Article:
The Multitalented Peter Adcock

Following the release of my latest recording, I’ve decided to write a piece about my friend Peter Adcock, who is both the arranger and a performer on this track, but first here are some notes by Peter about his arrangement of Tomaso Albinoni’s Oboe Concerto in D Minor – Opus 9 (Second Movement).

Peter Adcock (above)

Tomaso Albinoni (1671-1751) – Adagio – Oboe Concerto in D Minor – Opus 9 (Second Movement)

“…In arranging Albinoni’s beautiful, timeless and soothing Adagio for the classic medium of trumpet and organ, my aim was to capture and enhance its old-world, ethereal spirit. Focusing on its quintessential Baroque-ness, I preserved all the original material (for multi-part string orchestra), adapting them idiomatically for the organ (with all the extra colours and effects it can produce with its different stops/registrations/sounds). Its regular pulsating beat, often allocated to the pedals (the lowest-sounding notes played by the organist’s feet), provide a foundation (almost like a heartbeat) for the song-like tune (duetting between the trumpet part and the organist’s right hand) and additional accompanying elements…“

Peter Adcock is a gifted musician who has travelled the world, but is based in Exeter (where he was born and brought up) – where I am also from. It’s a city and a place that he loves and considers to be his true home.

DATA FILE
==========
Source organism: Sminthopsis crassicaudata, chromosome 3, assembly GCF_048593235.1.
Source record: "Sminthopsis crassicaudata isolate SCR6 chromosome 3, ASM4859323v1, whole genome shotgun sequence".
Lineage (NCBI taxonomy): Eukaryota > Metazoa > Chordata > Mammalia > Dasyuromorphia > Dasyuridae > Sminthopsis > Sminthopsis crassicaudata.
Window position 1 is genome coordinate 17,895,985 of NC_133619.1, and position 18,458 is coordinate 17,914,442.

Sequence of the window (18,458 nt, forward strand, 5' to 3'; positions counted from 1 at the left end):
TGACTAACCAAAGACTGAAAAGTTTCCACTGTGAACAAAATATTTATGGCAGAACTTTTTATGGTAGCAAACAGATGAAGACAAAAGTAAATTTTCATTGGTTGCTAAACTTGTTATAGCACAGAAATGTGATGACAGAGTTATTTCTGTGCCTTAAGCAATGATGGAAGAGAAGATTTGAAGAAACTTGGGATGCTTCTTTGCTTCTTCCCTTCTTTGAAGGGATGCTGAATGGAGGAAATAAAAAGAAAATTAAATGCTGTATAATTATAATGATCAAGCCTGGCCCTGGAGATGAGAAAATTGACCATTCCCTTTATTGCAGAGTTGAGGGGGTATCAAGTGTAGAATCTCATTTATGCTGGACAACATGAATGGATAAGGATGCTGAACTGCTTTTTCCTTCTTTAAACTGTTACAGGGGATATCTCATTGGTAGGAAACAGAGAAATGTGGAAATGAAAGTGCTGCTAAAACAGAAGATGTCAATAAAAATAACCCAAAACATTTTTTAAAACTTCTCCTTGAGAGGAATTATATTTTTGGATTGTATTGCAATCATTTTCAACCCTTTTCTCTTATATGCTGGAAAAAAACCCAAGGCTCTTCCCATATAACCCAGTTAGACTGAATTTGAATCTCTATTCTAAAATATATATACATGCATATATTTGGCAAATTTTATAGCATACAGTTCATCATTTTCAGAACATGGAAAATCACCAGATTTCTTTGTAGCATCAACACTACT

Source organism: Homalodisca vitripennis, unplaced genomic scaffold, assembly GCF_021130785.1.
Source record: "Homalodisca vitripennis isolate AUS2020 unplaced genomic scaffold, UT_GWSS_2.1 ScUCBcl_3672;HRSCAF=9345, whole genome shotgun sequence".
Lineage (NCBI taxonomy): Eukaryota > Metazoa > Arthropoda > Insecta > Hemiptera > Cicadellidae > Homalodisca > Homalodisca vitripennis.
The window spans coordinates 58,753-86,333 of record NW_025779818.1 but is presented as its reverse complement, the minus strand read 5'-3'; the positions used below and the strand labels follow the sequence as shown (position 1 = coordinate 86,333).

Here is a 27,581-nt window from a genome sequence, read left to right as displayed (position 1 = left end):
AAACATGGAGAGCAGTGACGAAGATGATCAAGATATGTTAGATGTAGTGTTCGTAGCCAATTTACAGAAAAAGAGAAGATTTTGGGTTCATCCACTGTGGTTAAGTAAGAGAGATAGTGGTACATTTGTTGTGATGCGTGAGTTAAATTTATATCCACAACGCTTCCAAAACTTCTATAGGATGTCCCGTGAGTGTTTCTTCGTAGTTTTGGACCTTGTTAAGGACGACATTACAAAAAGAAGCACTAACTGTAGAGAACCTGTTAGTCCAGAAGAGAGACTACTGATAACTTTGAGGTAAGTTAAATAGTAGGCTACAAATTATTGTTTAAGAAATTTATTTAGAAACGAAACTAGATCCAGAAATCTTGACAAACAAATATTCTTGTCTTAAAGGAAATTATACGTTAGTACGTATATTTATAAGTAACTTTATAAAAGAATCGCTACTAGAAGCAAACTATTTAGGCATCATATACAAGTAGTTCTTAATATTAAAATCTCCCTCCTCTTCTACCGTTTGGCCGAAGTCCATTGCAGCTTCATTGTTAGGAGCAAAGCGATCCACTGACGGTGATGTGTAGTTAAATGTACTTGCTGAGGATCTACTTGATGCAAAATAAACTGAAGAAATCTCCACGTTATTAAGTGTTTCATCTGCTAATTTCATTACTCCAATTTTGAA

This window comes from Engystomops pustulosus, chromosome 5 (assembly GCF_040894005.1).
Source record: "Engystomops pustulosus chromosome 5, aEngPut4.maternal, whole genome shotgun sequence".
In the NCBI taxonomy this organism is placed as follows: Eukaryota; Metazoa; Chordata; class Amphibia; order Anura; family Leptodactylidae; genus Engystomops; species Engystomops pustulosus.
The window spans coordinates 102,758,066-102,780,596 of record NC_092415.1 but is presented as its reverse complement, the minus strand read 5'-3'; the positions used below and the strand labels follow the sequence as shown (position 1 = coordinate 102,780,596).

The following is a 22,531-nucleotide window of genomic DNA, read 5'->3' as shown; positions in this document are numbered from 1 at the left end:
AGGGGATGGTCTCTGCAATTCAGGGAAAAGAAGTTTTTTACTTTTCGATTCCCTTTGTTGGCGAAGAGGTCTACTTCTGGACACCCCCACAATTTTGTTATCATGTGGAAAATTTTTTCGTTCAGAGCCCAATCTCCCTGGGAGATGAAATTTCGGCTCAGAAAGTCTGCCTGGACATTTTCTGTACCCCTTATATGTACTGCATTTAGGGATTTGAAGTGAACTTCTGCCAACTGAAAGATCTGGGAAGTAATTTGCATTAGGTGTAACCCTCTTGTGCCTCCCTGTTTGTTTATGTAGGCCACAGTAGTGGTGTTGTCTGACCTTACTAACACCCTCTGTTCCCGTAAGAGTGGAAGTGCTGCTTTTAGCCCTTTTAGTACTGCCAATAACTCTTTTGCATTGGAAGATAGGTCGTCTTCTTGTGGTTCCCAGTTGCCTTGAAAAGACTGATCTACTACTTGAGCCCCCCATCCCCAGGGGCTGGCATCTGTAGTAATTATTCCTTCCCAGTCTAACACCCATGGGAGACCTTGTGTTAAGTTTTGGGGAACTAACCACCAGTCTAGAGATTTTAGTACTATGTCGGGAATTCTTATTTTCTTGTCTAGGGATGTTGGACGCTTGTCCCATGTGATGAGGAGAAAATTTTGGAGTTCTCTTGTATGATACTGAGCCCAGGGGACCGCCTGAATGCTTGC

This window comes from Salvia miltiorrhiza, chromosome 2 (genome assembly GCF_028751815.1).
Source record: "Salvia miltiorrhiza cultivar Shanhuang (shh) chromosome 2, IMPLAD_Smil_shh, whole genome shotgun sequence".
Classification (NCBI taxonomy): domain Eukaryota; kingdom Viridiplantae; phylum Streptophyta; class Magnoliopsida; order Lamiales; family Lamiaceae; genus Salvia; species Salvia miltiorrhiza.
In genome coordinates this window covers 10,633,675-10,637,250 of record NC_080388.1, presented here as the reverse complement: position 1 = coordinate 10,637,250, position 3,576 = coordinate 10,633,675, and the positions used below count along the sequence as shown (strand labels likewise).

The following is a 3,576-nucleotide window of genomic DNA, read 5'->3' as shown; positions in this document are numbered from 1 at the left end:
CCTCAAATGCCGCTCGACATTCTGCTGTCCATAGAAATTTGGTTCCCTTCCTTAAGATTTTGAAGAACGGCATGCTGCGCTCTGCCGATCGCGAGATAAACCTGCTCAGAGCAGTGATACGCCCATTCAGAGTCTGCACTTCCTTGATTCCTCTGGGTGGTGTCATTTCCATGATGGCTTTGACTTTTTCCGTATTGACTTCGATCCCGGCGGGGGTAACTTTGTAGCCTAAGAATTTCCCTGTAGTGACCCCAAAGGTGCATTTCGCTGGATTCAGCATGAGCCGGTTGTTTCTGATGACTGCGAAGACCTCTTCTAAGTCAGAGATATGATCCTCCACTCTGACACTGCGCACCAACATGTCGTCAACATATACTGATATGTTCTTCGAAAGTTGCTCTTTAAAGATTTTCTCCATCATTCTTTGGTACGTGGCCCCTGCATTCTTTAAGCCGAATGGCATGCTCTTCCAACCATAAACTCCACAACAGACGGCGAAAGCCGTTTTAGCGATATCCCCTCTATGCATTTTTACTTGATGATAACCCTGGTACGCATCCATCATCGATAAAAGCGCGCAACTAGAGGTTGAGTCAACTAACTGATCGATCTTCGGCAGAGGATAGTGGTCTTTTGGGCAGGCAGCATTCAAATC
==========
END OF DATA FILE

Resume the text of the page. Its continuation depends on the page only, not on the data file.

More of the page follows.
Peter and I met when I was around 13, and he was in his early 20s, when he used to accompany me in music exams and competitions. Over the years he has been very supportive of me, and we are still in touch most months.

As a child, Peter attended a variety of schools in Exeter, including Exeter School. Along the way he accumulated a wide range of different musical experiences, from instruments to voice, orchestras to choirs.

Music was always in his family. His father was an accountant (and cymbal-player in his school marching band), his mother was a nurse (and violinist and singer) and his brother is a farmer (and French-horn player). I’ve always enjoyed talking to Peter’s parents – there was always a connection, because they knew my grandparents. Peter used to do a lot of his teaching from their house, and it was fun going there. They have an old-fashioned disused British Telecom phone box (from Northern Ireland) on their driveway, which I thought was quite cool – and still do.

When Peter first accompanied me, when we played various pieces of music for trumpet and piano in the early 1990s, he already had loads of teaching experience. He played the piano to his nephew and taught him piano and singing from the age of two.

Peter himself began learning the piano at the age of six and it is still his main instrument. He mostly plays on a boudoir-grand piano and a Swedish-made Nord stage piano (in his view, the world’s leading and most realistic digital piano), but he also plays the flute, church organ, viola and cello.